Development of a COVID-19 vaccine
When the new SARS-CoV-2 virus emerged in China at the end of 2019, the BRC Vaccines theme was already working on human coronavirus vaccines and was in a unique position to respond rapidly to the pandemic. The Oxford team – led by Prof Sarah Gilbert, Prof Andrew Pollard, Prof Teresa Lambe, Dr Sandy Douglas and Prof Adrian Hill – identified a vaccine candidate and began testing in human volunteers in April 2020. In December 2020, the vaccine was found to be safe and effective, according to the peer-reviewed findings of the Phase III trial. The efficacy data were based on 11,636 volunteers across the United Kingdom and Brazil who took part in the trial.
In January 2021, the NHS launched a roll-out of the Oxford AstraZeneca vaccine, with patients at Oxford University Hospitals NHS Foundation Trust the very first to get the life-saving jab. The Oxford team has now launched the first study to assess the safety and immune responses in children and young adults of the vaccine.
The University of Oxford is working with the UK-based global biopharmaceutical company AstraZeneca for the development, large-scale manufacture and distribution of the COVID-19 vaccine.
The RECOVERY Trial
The RECOVERY Trial is the world’s biggest clinical trial looking at whether existing therapies can help to treat people hospitalised with COVID-19. The trial was launched as an emergency response to the pandemic, with the first patient enrolled just nine days after the protocol was first drafted and the first result announced after 12 weeks.
The trial has found effective treatments: dexamethasone, a cheap and widely available steroid, which was found to cut the risk of death for COVID-19 patients on ventilators by a third; tocilizumab an anti-inflammatory treatment; and Ronapreve, a monoclocal antibody treatment developed by Regeneron. The discovery that dexamethasone is an effective treatment is estimated to have saved over a million lives worldwide, including 22,000 in the UK.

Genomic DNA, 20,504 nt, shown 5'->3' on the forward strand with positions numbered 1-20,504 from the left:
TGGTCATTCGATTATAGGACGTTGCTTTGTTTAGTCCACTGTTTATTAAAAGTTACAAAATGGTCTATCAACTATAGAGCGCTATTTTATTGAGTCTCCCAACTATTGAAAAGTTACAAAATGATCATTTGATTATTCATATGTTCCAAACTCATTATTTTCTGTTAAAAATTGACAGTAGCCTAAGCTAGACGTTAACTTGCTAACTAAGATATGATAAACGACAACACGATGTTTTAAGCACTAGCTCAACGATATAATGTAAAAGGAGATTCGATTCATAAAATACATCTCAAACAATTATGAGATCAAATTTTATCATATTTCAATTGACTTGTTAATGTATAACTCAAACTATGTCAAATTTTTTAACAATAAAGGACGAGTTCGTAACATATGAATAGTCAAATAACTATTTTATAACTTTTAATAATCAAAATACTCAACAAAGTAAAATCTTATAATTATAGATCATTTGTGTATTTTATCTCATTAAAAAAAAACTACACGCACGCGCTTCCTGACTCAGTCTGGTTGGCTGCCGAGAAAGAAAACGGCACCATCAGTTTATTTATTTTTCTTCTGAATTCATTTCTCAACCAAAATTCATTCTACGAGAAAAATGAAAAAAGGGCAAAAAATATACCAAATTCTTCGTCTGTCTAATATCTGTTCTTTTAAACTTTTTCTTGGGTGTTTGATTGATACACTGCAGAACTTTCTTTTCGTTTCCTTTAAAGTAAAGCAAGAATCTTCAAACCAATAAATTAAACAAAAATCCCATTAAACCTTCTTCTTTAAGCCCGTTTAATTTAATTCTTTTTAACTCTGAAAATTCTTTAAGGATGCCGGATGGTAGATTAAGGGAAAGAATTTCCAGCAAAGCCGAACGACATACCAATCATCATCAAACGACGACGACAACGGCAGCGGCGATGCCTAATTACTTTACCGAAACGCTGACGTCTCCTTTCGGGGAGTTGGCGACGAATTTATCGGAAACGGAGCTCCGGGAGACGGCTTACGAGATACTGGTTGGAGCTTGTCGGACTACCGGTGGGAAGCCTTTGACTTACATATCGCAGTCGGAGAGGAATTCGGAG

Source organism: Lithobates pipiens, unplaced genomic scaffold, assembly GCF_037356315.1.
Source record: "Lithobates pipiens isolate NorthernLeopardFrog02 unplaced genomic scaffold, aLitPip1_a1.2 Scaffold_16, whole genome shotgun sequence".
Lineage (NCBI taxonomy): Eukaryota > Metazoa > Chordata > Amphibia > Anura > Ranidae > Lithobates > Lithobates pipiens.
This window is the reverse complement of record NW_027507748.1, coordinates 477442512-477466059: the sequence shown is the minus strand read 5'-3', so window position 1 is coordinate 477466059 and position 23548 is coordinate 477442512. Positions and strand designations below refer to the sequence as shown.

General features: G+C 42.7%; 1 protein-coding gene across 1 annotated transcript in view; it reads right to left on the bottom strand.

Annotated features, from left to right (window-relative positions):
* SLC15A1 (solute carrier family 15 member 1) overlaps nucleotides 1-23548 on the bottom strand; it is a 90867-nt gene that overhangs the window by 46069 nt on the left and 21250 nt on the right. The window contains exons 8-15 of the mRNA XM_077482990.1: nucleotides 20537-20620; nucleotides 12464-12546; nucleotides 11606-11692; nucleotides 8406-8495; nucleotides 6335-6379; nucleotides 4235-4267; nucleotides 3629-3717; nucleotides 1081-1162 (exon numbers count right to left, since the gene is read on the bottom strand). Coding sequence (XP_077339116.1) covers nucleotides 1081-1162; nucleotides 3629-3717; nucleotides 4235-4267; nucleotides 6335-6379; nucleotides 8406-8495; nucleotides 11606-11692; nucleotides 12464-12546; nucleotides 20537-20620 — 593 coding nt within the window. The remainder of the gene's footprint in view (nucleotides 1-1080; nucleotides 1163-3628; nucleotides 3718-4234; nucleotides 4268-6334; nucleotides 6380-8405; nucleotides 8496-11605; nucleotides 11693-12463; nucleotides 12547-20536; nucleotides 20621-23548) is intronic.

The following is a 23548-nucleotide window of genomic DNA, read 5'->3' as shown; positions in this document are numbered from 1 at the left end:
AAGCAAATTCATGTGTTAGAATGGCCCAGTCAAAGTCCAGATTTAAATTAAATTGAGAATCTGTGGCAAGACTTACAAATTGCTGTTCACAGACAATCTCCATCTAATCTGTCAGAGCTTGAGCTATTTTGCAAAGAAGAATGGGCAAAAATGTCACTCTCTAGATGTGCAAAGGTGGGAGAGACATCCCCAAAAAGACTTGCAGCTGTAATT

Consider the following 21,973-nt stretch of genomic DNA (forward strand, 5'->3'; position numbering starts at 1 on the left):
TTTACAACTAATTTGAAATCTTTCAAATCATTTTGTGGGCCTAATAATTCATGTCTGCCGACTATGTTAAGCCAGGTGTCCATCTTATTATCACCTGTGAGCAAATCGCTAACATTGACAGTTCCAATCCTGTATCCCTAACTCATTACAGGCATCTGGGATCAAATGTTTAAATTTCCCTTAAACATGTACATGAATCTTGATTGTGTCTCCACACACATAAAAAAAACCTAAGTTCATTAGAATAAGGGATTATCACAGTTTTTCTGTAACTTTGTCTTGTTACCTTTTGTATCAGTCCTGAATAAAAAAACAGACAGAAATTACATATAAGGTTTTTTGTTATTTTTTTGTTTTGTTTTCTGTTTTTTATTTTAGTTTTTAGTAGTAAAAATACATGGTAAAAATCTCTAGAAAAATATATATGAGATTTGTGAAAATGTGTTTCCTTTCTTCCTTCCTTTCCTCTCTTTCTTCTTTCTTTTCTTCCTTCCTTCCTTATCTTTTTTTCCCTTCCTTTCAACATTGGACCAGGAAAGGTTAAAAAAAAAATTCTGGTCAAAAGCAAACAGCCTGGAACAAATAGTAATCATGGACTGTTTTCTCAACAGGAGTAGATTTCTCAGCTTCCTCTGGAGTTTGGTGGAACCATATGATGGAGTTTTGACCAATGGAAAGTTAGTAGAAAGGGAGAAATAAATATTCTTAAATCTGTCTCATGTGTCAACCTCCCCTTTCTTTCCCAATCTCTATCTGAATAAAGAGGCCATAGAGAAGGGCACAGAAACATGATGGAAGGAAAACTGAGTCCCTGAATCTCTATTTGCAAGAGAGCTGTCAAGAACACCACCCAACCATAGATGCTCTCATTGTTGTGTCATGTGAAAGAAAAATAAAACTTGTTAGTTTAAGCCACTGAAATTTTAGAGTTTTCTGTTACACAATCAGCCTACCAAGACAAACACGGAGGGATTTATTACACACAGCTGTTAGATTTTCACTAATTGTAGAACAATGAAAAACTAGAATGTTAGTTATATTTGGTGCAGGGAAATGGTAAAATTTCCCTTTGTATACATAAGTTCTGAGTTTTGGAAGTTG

Since it began, RECOVERY (Randomised Evaluation of COVid-19 thERapY) has recruited more than 45,000 patients across 188 NHS hospitals. The trial is also being conducted in four other countries, with a view to finding treatments that are appropriate for a wide range of patients and healthcare systems.
The trial, which is jointly led by the Oxford BRC’s Co-them Lead for Clinical Informatics and Big Data, Professor Martin Landray, has received widespread praise for its efficient, streamlined design and clear results, based on reliable, large-scale data. It is being seen as a promising basis for future trials in other acute infections.
Covid-19 UK Infection Survey and antibody test
Senior NIHR Oxford BRC researcher Professor Sarah Walker was chosen to lead a major UK population-level infection study with the Office for National Statistics (ONS), which has proved important in helping scientists and the government manage the pandemic.
The aim of the Covid-19 infection study is to find out how many people from a representative cross-section of the UK population have COVID-19 at a given time and how many have had COVID-19 in the past. The ongoing survey has delivered important findings, which has been especially important as vaccinations are rolled out across the country.
The study, launched in April 2020 had a total of around 300,000 participants during its first 12 months. The study has helped to improve understanding around current rates of infection and how many people are likely to have developed antibodies to the virus through the use of an antibody test developed by researchers supported by the Oxford BRC.